US envoy: Russia should maintain ‘permissive approach’ to Israeli raids in Syria
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US envoy: Russia should maintain ‘permissive approach’ to Israeli raids in Syria

James Jeffrey says Israel has ‘existential interest’ in preventing Iranian military entrenchment, expresses concern over S-300 deployment

James Jeffrey speaks during a hearing on Iran before the House Foreign Affairs Committee at Capitol Hill in Washington on October 11, 2017. (AP Photo/Jose Luis Magana)
James Jeffrey speaks during a hearing on Iran before the House Foreign Affairs Committee at Capitol Hill in Washington on October 11, 2017. (AP Photo/Jose Luis Magana)

The United States envoy for Syria said Wednesday that he hoped to see Syrian ally Russia maintain a “permissive approach” to Israeli airstrikes on Iranian assets in the war-torn country.

Israel has carried out hundreds of airstrikes in neighboring Syria against Iran-linked targets and accused Tehran — which like Moscow supports the Syrian regime in the seven-year civil conflict — of seeking to entrench itself militarily in the country.

“In the past Russia has been permissive in consultation with the Israelis about Israeli strikes against Iranian targets inside Syria,” US envoy James Jeffrey said.

“We certainly hope that that permissive approach will continue,” he told journalists in a conference call.

His comments came amid lingering tensions between Israel and Russia over the downing of a Russian military plane by Syrian air defenses during an Israeli strike on Iranian targets in Syria in September.

Prime Minister Benjamin Netanyahu (second from L) meets with US envoy on Syria James Jeffrey in Jerusalem on November 5, 2018. (Kobi Gideon/GPO)

Russia blamed Israel for the downing of the plane — a charge rejected by Jerusalem — and sent advanced S-300 anti-aircraft systems to Syria in the wake of the incident, in which 15 Russian servicemen were killed. Israel has also rebuffed a Russian claim its jets hid behind the Russian reconnaissance aircraft.

But Prime Minister Benjamin Netanyahu last month told Russia his country must continue to hit hostile targets in Syria to prevent Iran from establishing a military presence across the border.

“We understand the existential interest and we support Israel,” Jeffrey said.

While there has been a noticeable drop in reported Israeli raids following the September 17 incident, a senior Israeli official last month said the Jewish state has continued attacking targets in Syria.

Jeffrey also expressed concerns about Russia’s delivery last month to Syria of the sophisticated S-300 air defense systems .

“We are concerned very much about the S-300 system being deployed to Syria. The issue is at the detail level. Who will control it? what role will it play?” Jeffrey said.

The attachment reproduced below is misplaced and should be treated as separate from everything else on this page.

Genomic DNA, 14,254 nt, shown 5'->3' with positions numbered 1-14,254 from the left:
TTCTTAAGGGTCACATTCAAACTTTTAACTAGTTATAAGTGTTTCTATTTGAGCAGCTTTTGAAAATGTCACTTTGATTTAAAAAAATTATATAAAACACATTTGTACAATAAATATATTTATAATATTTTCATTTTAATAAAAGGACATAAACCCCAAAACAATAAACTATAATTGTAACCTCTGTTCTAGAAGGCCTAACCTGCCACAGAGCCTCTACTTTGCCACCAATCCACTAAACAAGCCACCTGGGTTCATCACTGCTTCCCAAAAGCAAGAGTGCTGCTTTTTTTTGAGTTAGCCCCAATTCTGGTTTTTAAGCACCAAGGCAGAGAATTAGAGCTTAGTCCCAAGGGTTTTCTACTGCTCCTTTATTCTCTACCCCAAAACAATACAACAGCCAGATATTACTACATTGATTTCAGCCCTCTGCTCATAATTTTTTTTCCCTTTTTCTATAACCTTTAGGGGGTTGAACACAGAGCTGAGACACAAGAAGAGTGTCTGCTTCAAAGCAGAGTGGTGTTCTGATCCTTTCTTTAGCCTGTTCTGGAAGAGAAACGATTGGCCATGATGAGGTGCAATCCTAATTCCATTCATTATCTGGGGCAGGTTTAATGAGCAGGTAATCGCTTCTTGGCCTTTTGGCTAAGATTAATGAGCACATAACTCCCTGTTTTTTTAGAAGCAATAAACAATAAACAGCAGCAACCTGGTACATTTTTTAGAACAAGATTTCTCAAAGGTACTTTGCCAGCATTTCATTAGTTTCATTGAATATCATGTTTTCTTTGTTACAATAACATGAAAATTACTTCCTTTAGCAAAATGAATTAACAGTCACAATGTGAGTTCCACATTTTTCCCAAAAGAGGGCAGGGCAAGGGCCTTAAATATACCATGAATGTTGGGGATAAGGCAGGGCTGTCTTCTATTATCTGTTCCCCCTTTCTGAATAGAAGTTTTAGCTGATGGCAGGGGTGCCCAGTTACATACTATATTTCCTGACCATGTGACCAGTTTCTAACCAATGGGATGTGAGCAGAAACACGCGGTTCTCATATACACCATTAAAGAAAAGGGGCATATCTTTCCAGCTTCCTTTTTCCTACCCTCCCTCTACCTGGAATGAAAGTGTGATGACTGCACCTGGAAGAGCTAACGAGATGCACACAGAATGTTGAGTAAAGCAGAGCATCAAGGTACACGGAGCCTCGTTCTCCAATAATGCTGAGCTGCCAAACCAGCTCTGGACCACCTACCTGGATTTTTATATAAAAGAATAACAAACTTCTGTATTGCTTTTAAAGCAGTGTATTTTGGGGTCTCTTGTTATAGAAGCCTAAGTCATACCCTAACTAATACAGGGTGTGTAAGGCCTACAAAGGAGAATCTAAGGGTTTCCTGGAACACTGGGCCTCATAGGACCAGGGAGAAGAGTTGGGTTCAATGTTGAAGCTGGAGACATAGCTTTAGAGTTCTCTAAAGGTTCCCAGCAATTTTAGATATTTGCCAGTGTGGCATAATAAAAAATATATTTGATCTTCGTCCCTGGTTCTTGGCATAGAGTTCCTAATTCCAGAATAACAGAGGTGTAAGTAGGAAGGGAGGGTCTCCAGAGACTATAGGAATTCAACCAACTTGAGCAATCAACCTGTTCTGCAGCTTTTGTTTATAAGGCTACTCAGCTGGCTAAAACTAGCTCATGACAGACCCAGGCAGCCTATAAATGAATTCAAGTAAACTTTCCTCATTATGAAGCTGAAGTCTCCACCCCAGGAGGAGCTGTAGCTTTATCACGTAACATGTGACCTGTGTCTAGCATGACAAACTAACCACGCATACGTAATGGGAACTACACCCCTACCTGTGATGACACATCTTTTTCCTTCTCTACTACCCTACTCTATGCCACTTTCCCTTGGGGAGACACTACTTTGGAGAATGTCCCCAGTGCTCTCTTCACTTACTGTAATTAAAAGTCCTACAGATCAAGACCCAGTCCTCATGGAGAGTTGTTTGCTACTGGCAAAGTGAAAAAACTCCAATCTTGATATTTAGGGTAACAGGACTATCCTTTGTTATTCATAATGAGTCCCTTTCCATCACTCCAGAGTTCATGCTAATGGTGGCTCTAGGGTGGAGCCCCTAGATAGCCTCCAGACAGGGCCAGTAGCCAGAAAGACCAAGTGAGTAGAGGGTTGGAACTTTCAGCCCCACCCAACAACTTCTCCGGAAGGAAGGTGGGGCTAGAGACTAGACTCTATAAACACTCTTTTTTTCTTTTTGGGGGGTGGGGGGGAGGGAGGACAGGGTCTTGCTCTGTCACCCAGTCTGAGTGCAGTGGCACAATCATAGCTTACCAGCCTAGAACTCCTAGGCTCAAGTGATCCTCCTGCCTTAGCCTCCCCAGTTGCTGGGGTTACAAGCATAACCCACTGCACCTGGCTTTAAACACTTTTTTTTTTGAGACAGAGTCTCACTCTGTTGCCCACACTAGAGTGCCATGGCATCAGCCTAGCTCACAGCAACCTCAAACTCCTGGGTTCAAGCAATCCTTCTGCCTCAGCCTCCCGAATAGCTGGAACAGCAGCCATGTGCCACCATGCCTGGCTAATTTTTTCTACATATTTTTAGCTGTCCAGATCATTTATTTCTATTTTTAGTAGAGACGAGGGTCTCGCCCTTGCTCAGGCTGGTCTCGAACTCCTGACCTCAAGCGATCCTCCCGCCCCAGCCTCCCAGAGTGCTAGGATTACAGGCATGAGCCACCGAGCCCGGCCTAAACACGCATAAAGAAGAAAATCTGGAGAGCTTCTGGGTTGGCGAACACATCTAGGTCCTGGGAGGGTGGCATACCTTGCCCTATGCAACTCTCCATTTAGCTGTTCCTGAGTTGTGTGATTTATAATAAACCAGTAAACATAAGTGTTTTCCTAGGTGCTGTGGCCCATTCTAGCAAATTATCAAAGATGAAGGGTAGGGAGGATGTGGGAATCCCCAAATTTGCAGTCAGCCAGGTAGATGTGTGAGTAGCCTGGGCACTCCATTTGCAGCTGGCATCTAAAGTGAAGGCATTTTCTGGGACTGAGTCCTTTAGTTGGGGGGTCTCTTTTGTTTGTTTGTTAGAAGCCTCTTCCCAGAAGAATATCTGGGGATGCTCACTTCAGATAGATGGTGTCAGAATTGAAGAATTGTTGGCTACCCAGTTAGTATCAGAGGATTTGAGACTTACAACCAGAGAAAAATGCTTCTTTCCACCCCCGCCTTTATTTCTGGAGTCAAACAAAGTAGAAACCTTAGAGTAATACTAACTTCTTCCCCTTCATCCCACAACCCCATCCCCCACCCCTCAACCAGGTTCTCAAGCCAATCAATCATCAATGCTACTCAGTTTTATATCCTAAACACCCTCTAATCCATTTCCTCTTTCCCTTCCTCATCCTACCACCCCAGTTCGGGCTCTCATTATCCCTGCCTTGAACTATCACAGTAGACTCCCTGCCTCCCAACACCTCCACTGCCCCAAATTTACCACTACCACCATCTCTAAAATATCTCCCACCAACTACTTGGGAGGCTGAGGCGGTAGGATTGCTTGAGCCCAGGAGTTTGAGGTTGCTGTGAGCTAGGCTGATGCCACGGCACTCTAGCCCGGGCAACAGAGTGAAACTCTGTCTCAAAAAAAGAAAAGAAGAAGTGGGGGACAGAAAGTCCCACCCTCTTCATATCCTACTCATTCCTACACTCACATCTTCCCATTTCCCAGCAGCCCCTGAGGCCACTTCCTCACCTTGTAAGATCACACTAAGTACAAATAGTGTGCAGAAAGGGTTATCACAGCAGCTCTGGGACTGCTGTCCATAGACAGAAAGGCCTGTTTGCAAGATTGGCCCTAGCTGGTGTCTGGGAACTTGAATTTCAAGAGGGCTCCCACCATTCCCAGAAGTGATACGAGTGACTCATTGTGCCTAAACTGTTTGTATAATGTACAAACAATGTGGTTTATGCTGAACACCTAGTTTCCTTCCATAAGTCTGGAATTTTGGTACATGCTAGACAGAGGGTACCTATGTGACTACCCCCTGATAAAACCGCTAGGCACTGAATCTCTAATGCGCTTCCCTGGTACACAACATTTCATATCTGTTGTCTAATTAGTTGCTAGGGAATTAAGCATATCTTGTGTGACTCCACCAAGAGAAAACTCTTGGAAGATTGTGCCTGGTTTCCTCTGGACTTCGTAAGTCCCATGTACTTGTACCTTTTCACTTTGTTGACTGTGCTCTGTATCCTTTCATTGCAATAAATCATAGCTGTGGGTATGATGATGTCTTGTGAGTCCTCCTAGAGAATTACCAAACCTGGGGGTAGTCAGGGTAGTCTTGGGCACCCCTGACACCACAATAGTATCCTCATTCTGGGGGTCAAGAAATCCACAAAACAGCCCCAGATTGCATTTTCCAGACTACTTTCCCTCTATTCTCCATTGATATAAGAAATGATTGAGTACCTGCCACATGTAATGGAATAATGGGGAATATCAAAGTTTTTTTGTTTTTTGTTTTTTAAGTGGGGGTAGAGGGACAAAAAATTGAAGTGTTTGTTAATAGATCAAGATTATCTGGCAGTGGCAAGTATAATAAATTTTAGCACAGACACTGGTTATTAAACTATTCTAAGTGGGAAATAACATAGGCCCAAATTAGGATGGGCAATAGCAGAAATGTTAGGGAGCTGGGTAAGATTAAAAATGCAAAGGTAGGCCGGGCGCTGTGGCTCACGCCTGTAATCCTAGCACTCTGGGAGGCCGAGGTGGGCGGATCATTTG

Jeffrey said Israel has an “existential interest in blocking Iran from deploying long-range power projection systems such as surface-to-surface missiles” and drones aimed at and used against Israel.

Screen capture from video showing the delivery of Russian S-300 air defense missiles to Syria. (YouTube)

Israel has repeatedly warned that it will not tolerate an Iranian military presence in Syria and has repeatedly struck Iranian bases in airstrikes, seeking to prevent the transfer of advanced weapons to Lebanon’s Hezbollah.

Israel has also extensively lobbied Washington and Moscow, a key ally of Syria and Iran, to ensure Iranian forces and Iranian-backed militias are kept as far away from the Israeli border as possible.

The US envoy said Washington will also focus on pressuring Iran financially and contesting its activities in Syria, Iraq and Yemen where the Persian nation enjoys broad influence, adding that Tehran should eventually withdraw all Iran-commanded forces from Syria.

He said the 2015 nuclear deal with world powers that US President Donald Trump pulled America out of in May had a bad effect on Iran’s behavior that “accelerated its activities.”

Iran enjoys influence in several countries in the region where it backs well-armed militias and terror groups that are deployed in Syria, Iraq, Lebanon and Yemen. Speaking about Iran’s future in Syria, Jeffrey said: “Iranians are part of the problem not part of the solution.”

Jeffrey said the Trump administration is now focusing on putting financial pressure on Iran and “secondly contesting more actively Iran’s activities particularly in Iraq, Syria and Yemen.”

Washington this week imposed a new list of sanctions against Iran’s vital oil exports, banking and transport industries.

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